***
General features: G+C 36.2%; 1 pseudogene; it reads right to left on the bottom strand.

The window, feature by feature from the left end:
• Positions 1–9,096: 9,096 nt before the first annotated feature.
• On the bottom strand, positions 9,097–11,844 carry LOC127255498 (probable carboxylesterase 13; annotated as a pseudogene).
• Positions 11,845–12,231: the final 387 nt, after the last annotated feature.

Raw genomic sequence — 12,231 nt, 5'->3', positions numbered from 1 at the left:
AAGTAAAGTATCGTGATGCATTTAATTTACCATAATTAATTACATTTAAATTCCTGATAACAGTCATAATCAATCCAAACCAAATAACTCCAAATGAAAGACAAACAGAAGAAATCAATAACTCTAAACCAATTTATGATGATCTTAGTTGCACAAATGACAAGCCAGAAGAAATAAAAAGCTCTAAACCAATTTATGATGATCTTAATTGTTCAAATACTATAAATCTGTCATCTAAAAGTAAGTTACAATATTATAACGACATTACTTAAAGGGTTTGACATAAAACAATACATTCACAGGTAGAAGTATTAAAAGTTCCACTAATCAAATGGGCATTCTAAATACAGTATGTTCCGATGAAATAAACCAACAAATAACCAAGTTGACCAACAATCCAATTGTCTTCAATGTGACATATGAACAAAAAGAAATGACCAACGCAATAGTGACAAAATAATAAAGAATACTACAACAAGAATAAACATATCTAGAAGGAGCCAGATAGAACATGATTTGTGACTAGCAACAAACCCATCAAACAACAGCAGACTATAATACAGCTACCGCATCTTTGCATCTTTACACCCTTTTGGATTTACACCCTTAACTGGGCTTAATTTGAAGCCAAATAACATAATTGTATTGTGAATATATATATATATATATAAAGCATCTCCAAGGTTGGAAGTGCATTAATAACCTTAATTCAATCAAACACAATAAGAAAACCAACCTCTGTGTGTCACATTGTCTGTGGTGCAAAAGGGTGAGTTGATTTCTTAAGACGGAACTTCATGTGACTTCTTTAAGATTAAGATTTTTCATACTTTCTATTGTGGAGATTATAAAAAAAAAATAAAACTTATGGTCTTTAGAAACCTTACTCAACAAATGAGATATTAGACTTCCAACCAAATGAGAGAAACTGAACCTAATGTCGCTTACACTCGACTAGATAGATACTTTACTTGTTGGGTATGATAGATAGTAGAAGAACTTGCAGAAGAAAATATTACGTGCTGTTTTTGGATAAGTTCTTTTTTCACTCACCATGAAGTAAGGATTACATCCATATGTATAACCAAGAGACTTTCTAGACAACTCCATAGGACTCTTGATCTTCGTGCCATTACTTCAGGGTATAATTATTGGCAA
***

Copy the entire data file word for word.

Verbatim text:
General features: G+C 36.2%; 1 pseudogene; it reads right to left on the bottom strand.

The window, feature by feature from the left end:
• Positions 1–9,096: 9,096 nt before the first annotated feature.
• On the bottom strand, positions 9,097–11,844 carry LOC127255498 (probable carboxylesterase 13; annotated as a pseudogene).
• Positions 11,845–12,231: the final 387 nt, after the last annotated feature.

Raw genomic sequence — 12,231 nt, 5'->3', positions numbered from 1 at the left:
AAGTAAAGTATCGTGATGCATTTAATTTACCATAATTAATTACATTTAAATTCCTGATAACAGTCATAATCAATCCAAACCAAATAACTCCAAATGAAAGACAAACAGAAGAAATCAATAACTCTAAACCAATTTATGATGATCTTAGTTGCACAAATGACAAGCCAGAAGAAATAAAAAGCTCTAAACCAATTTATGATGATCTTAATTGTTCAAATACTATAAATCTGTCATCTAAAAGTAAGTTACAATATTATAACGACATTACTTAAAGGGTTTGACATAAAACAATACATTCACAGGTAGAAGTATTAAAAGTTCCACTAATCAAATGGGCATTCTAAATACAGTATGTTCCGATGAAATAAACCAACAAATAACCAAGTTGACCAACAATCCAATTGTCTTCAATGTGACATATGAACAAAAAGAAATGACCAACGCAATAGTGACAAAATAATAAAGAATACTACAACAAGAATAAACATATCTAGAAGGAGCCAGATAGAACATGATTTGTGACTAGCAACAAACCCATCAAACAACAGCAGACTATAATACAGCTACCGCATCTTTGCATCTTTACACCCTTTTGGATTTACACCCTTAACTGGGCTTAATTTGAAGCCAAATAACATAATTGTATTGTGAATATATATATATATATATAAAGCATCTCCAAGGTTGGAAGTGCATTAATAACCTTAATTCAATCAAACACAATAAGAAAACCAACCTCTGTGTGTCACATTGTCTGTGGTGCAAAAGGGTGAGTTGATTTCTTAAGACGGAACTTCATGTGACTTCTTTAAGATTAAGATTTTTCATACTTTCTATTGTGGAGATTATAAAAAAAAAATAAAACTTATGGTCTTTAGAAACCTTACTCAACAAATGAGATATTAGACTTCCAACCAAATGAGAGAAACTGAACCTAATGTCGCTTACACTCGACTAGATAGATACTTTACTTGTTGGGTATGATAGATAGTAGAAGAACTTGCAGAAGAAAATATTACGTGCTGTTTTTGGATAAGTTCTTTTTTCACTCACCATGAAGTAAGGATTACATCCATATGTATAACCAAGAGACTTTCTAGACAACTCCATAGGACTCTTGATCTTCGTGCCATTACTTCAGGGTATAATTATTGGCAA